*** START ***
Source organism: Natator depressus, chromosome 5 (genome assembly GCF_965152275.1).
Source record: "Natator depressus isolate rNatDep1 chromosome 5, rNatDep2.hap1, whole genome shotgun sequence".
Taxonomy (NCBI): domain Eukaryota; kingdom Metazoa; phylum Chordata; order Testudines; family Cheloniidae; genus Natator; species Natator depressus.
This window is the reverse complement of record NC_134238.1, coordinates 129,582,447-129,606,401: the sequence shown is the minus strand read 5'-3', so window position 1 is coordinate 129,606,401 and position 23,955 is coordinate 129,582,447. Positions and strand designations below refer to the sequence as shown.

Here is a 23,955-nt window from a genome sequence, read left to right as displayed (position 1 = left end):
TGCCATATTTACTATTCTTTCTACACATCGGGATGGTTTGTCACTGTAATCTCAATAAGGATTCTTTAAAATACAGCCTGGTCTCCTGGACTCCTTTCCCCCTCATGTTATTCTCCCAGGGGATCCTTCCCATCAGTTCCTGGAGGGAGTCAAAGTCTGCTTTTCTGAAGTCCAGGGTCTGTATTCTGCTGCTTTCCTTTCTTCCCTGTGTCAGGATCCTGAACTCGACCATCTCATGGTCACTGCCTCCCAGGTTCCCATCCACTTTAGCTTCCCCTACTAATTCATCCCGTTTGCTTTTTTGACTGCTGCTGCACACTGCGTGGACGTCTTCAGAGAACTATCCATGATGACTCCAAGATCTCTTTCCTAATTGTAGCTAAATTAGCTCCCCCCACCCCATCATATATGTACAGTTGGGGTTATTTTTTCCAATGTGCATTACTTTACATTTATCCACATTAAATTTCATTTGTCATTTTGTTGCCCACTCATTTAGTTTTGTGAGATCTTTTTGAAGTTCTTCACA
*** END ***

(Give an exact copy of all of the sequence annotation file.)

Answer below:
Source organism: Natator depressus, chromosome 5 (genome assembly GCF_965152275.1).
Source record: "Natator depressus isolate rNatDep1 chromosome 5, rNatDep2.hap1, whole genome shotgun sequence".
Taxonomy (NCBI): domain Eukaryota; kingdom Metazoa; phylum Chordata; order Testudines; family Cheloniidae; genus Natator; species Natator depressus.
This window is the reverse complement of record NC_134238.1, coordinates 129,582,447-129,606,401: the sequence shown is the minus strand read 5'-3', so window position 1 is coordinate 129,606,401 and position 23,955 is coordinate 129,582,447. Positions and strand designations below refer to the sequence as shown.

Here is a 23,955-nt window from a genome sequence, read left to right as displayed (position 1 = left end):
TGCCATATTTACTATTCTTTCTACACATCGGGATGGTTTGTCACTGTAATCTCAATAAGGATTCTTTAAAATACAGCCTGGTCTCCTGGACTCCTTTCCCCCTCATGTTATTCTCCCAGGGGATCCTTCCCATCAGTTCCTGGAGGGAGTCAAAGTCTGCTTTTCTGAAGTCCAGGGTCTGTATTCTGCTGCTTTCCTTTCTTCCCTGTGTCAGGATCCTGAACTCGACCATCTCATGGTCACTGCCTCCCAGGTTCCCATCCACTTTAGCTTCCCCTACTAATTCATCCCGTTTGCTTTTTTGACTGCTGCTGCACACTGCGTGGACGTCTTCAGAGAACTATCCATGATGACTCCAAGATCTCTTTCCTAATTGTAGCTAAATTAGCTCCCCCCACCCCATCATATATGTACAGTTGGGGTTATTTTTTCCAATGTGCATTACTTTACATTTATCCACATTAAATTTCATTTGTCATTTTGTTGCCCACTCATTTAGTTTTGTGAGATCTTTTTGAAGTTCTTCACA